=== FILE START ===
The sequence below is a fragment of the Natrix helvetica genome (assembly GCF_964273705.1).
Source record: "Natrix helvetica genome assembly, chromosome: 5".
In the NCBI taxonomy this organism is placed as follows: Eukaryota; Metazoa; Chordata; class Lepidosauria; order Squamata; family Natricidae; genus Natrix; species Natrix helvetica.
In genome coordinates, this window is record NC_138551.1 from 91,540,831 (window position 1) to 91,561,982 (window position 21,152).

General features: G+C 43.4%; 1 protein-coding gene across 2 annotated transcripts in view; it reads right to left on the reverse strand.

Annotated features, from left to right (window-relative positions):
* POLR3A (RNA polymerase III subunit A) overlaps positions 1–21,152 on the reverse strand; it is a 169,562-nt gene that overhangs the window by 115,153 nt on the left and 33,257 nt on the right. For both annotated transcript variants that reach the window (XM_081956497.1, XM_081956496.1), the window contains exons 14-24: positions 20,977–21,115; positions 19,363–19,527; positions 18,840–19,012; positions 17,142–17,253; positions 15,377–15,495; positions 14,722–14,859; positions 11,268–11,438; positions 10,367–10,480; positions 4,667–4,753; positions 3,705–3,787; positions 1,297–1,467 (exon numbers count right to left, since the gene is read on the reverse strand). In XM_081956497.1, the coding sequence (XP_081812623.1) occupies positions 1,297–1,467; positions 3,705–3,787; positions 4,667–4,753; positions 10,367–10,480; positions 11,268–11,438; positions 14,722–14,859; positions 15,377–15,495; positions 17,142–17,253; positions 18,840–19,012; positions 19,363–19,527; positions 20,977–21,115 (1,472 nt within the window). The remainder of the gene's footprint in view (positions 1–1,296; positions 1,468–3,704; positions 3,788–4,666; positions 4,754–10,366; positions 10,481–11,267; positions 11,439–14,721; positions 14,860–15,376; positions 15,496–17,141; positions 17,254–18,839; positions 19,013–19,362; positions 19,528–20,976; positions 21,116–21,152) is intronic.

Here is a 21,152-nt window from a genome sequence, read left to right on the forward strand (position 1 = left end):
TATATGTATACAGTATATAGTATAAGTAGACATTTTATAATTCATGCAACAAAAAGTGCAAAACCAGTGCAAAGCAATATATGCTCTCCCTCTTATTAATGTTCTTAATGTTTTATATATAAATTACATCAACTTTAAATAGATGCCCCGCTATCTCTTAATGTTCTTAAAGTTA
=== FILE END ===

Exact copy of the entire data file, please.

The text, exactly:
The sequence below is a fragment of the Natrix helvetica genome (assembly GCF_964273705.1).
Source record: "Natrix helvetica genome assembly, chromosome: 5".
In the NCBI taxonomy this organism is placed as follows: Eukaryota; Metazoa; Chordata; class Lepidosauria; order Squamata; family Natricidae; genus Natrix; species Natrix helvetica.
In genome coordinates, this window is record NC_138551.1 from 91,540,831 (window position 1) to 91,561,982 (window position 21,152).

General features: G+C 43.4%; 1 protein-coding gene across 2 annotated transcripts in view; it reads right to left on the reverse strand.

Annotated features, from left to right (window-relative positions):
* POLR3A (RNA polymerase III subunit A) overlaps positions 1–21,152 on the reverse strand; it is a 169,562-nt gene that overhangs the window by 115,153 nt on the left and 33,257 nt on the right. For both annotated transcript variants that reach the window (XM_081956497.1, XM_081956496.1), the window contains exons 14-24: positions 20,977–21,115; positions 19,363–19,527; positions 18,840–19,012; positions 17,142–17,253; positions 15,377–15,495; positions 14,722–14,859; positions 11,268–11,438; positions 10,367–10,480; positions 4,667–4,753; positions 3,705–3,787; positions 1,297–1,467 (exon numbers count right to left, since the gene is read on the reverse strand). In XM_081956497.1, the coding sequence (XP_081812623.1) occupies positions 1,297–1,467; positions 3,705–3,787; positions 4,667–4,753; positions 10,367–10,480; positions 11,268–11,438; positions 14,722–14,859; positions 15,377–15,495; positions 17,142–17,253; positions 18,840–19,012; positions 19,363–19,527; positions 20,977–21,115 (1,472 nt within the window). The remainder of the gene's footprint in view (positions 1–1,296; positions 1,468–3,704; positions 3,788–4,666; positions 4,754–10,366; positions 10,481–11,267; positions 11,439–14,721; positions 14,860–15,376; positions 15,496–17,141; positions 17,254–18,839; positions 19,013–19,362; positions 19,528–20,976; positions 21,116–21,152) is intronic.

Here is a 21,152-nt window from a genome sequence, read left to right on the forward strand (position 1 = left end):
TATATGTATACAGTATATAGTATAAGTAGACATTTTATAATTCATGCAACAAAAAGTGCAAAACCAGTGCAAAGCAATATATGCTCTCCCTCTTATTAATGTTCTTAATGTTTTATATATAAATTACATCAACTTTAAATAGATGCCCCGCTATCTCTTAATGTTCTTAAAGTTA